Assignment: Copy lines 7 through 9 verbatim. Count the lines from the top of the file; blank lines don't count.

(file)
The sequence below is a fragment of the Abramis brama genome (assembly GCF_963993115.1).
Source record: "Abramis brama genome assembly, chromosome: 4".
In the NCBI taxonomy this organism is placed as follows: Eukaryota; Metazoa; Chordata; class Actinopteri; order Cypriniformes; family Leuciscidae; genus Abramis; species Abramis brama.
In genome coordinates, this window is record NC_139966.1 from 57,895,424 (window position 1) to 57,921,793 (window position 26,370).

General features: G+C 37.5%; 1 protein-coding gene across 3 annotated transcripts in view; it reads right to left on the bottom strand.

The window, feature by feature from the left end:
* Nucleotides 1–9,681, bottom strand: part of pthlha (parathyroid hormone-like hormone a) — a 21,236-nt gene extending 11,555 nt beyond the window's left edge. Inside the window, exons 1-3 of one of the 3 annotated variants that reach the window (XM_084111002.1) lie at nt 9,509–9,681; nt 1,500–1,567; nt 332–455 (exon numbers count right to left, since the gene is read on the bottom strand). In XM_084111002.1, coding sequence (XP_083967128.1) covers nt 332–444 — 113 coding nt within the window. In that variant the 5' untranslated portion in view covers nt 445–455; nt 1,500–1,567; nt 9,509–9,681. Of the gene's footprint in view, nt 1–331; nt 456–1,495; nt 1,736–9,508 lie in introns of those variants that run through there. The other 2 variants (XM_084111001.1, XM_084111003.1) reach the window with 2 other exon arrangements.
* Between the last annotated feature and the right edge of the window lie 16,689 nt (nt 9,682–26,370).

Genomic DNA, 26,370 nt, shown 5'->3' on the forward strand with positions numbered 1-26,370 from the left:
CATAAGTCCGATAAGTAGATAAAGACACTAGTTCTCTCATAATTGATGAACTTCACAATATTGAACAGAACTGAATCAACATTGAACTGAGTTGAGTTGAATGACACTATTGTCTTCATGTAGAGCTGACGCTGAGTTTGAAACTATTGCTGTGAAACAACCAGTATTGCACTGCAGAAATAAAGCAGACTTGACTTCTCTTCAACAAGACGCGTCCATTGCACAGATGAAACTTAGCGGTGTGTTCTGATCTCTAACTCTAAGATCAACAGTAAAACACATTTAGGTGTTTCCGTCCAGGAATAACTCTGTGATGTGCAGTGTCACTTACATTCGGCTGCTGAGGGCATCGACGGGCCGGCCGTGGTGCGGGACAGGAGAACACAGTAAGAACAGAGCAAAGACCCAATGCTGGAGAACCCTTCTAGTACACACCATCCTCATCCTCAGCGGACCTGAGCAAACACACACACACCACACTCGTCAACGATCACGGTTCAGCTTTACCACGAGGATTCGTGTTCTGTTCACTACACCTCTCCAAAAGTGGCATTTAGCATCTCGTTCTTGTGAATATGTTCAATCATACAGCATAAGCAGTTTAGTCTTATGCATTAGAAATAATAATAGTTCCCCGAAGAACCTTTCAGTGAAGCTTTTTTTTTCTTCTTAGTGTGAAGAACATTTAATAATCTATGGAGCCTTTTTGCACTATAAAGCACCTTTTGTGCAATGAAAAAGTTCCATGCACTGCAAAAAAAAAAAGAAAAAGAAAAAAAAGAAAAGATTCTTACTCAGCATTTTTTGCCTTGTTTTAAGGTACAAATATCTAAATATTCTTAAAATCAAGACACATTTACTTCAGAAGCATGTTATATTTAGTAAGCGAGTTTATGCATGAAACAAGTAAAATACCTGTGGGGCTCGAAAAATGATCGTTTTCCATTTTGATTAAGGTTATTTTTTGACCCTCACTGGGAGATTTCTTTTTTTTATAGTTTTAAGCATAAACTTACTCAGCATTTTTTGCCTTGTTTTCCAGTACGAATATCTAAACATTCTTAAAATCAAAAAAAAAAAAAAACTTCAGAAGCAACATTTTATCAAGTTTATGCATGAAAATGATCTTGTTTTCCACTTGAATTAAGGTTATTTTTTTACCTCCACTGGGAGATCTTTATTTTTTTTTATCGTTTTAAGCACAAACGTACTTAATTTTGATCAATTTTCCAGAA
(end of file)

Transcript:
* Nucleotides 1–9,681, bottom strand: part of pthlha (parathyroid hormone-like hormone a) — a 21,236-nt gene extending 11,555 nt beyond the window's left edge. Inside the window, exons 1-3 of one of the 3 annotated variants that reach the window (XM_084111002.1) lie at nt 9,509–9,681; nt 1,500–1,567; nt 332–455 (exon numbers count right to left, since the gene is read on the bottom strand). In XM_084111002.1, coding sequence (XP_083967128.1) covers nt 332–444 — 113 coding nt within the window. In that variant the 5' untranslated portion in view covers nt 445–455; nt 1,500–1,567; nt 9,509–9,681. Of the gene's footprint in view, nt 1–331; nt 456–1,495; nt 1,736–9,508 lie in introns of those variants that run through there. The other 2 variants (XM_084111001.1, XM_084111003.1) reach the window with 2 other exon arrangements.
* Between the last annotated feature and the right edge of the window lie 16,689 nt (nt 9,682–26,370).

Genomic DNA, 26,370 nt, shown 5'->3' on the forward strand with positions numbered 1-26,370 from the left: